My name is Boglarka Mezei, 25 years old, from Hungary. I arrived in India on the 5th of April, and I will stay until the middle of September. My job here is to teach the children at the community centre, from Monday till Friday and at the government school twice per week. We also have a new project with the ladies from the village. We teach them basic literacy, as well as general topics aimed to make their life easier. The final goal is to help them to empower themselves.
I wasn’t really prepared for India. I don’t think I ever could be. I was told to surrender all my personal space, get used to stares, and be more careful than ever. I was told that no matter how well you plan your time in India, it never goes according to plan (after two weeks I can say, that is true as hell).
So, all I did was breath in and let myself feel that new, interesting vibe of India. I’m a well traveled person, who`s seen a lot, and has been to many places. I thought nothing could surprise me! However, I’m not sure if anything could have prepared me for the emotional blow I’ve gone through on my first few days in India.
I arrived at the community centre with three others, who are working on a project to create cleaner, healthier and safer cooking stoves for the people in the village. After we arrived, Tara showed us around, and we were introduced to the staff, who I have to say, are the loveliest. Next that I met the children, and started my classes. Well the children, they are the sweetest. I’m looking forward to spending half a year with them. I’m getting closer to them every day. We are learning, and having fun at the same time. I’m not doing regular teaching, it`s more about playing games which help them to develop their personalities, to express their opinions, to trust each other, and of course to have fun while learning.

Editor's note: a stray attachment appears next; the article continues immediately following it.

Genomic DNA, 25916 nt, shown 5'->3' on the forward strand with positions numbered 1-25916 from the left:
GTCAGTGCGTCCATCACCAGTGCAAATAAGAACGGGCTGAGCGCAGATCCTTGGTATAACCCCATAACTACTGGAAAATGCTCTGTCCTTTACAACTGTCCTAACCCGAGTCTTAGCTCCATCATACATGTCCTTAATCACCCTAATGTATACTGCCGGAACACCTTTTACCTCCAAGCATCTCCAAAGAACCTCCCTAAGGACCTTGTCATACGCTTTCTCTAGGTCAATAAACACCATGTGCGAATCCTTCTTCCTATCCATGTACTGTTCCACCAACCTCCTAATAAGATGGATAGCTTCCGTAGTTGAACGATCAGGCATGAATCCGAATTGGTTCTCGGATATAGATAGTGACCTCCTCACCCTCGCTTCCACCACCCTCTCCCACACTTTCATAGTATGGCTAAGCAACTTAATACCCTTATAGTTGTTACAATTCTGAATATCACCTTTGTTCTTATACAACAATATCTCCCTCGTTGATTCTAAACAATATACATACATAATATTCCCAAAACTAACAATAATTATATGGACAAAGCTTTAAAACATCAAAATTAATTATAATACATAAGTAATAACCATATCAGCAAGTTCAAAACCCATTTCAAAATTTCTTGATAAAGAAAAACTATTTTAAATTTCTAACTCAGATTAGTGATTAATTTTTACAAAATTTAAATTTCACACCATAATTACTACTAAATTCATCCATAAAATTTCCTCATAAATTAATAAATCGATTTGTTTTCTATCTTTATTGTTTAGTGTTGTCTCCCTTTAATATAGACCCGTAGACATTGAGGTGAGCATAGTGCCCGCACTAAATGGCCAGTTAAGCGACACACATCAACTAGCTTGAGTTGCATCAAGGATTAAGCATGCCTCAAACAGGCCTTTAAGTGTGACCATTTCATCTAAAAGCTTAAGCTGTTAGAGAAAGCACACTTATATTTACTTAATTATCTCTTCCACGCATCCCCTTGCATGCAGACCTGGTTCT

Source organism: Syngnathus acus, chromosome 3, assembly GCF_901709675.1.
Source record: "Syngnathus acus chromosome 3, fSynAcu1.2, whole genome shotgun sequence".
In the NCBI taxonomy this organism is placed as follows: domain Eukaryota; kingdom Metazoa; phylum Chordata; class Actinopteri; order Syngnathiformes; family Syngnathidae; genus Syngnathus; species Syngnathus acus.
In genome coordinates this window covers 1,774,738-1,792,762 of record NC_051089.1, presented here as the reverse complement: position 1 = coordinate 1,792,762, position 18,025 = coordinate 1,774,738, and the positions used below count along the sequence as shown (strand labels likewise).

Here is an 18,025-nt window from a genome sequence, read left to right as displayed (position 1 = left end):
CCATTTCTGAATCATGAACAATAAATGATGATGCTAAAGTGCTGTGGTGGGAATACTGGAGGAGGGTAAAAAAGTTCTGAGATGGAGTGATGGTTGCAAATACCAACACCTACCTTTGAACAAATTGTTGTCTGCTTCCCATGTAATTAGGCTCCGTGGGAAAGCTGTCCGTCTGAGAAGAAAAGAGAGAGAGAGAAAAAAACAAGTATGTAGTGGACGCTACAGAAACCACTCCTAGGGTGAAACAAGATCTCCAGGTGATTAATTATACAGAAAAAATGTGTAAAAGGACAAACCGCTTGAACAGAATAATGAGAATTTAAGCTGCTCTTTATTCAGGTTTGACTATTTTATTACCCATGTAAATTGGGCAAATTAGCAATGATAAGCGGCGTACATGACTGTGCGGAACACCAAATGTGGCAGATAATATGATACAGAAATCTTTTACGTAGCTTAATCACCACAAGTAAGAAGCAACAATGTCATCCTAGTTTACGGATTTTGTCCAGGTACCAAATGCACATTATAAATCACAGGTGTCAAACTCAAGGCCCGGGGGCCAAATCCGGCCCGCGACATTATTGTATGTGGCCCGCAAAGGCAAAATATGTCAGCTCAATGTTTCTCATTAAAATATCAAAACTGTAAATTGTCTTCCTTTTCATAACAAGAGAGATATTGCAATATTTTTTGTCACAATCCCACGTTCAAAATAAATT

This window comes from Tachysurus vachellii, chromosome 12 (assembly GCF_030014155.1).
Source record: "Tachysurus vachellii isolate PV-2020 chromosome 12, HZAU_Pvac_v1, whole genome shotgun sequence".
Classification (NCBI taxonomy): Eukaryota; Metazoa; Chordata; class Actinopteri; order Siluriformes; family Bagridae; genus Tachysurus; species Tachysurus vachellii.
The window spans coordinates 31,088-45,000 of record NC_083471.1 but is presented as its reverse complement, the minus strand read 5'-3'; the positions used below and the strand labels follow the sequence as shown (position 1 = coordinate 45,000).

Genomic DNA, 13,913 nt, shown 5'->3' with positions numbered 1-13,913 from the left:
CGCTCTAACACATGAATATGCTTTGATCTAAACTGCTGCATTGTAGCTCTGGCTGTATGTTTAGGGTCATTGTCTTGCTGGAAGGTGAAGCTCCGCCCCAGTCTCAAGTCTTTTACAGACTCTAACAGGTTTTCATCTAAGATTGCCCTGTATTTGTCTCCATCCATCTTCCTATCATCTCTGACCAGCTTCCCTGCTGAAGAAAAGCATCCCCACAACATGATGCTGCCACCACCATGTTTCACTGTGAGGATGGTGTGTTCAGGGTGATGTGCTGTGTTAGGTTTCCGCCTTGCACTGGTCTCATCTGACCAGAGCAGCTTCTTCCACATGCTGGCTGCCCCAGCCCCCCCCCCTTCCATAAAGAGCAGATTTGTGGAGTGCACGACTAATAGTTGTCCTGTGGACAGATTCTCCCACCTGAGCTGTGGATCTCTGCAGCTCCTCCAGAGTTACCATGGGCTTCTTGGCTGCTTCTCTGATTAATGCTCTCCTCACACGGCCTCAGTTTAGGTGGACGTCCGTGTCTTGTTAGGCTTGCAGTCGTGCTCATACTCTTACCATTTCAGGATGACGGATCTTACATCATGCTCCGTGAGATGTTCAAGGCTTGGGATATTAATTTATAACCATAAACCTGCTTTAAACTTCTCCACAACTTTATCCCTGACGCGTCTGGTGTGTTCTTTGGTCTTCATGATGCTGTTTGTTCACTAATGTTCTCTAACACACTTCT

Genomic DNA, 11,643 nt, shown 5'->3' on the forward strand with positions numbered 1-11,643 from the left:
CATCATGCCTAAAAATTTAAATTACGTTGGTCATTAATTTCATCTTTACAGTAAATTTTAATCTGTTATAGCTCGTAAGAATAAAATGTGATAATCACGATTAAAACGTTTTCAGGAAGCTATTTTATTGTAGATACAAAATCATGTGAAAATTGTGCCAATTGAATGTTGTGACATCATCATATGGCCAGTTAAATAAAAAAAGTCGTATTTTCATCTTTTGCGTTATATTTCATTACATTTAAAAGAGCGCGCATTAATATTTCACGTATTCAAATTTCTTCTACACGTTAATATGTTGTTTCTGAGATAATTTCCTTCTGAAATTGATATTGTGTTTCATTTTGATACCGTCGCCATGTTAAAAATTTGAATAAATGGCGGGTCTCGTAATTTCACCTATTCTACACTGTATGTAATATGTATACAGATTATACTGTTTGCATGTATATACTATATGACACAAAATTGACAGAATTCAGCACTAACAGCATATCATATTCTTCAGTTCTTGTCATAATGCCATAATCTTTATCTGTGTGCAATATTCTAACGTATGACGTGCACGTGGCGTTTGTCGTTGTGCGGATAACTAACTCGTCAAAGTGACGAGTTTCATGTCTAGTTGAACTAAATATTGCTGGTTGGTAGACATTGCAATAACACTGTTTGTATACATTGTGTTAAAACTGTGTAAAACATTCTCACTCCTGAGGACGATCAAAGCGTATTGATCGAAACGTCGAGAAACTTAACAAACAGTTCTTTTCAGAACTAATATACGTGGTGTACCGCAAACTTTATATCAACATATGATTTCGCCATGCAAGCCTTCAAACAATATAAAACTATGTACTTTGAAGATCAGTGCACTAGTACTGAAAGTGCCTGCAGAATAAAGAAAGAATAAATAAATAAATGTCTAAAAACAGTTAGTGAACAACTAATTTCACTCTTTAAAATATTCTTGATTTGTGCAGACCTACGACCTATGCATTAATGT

But let´s talk about the hospitality in India, and the fact that you cannot plan your time here. Because I think these two fit together.
On one of the first days, we visited the families of the children from my class. Its just impossible to go, say what you want, and leave. They will offer you a chair, a cold drink or water, and some super delicious Indian sweets. And lets be honest, it is really hard to say no. Especially when those offering have literally nothing and they are still offering something. This is just the way they are.
And its always like this. If I am going shopping, I get to the shop, take a seat, chat a bit, get some cold drinks, eat something, and after that I can buy what I want. If I just walk around in the hamlet, or at the market, they keep coming. The locals want to take photos and always asking for selfies. If I stop by for two minutes, I have to be prepared for at least 10 curious pairs of eyes.
Well, the second part of my story happens because I’m a westerner, but the hospitality is for everybody.
And this is why you cannot plan your time in India. I am never able to predict when I will be done, or I will be there at, etc. These are things that I have to get used to, just like the weather, the 24/7 sweating, the food, and the clothes that I have to wear because, as a woman, I have to cover myself.
I believe that the only thing I have to do is to step out of my comfort zone. Because after that my adventure in India will finally start, and that is the only way to enjoy my stay here, and to be a part of the community.
All the best from Tirmasahun,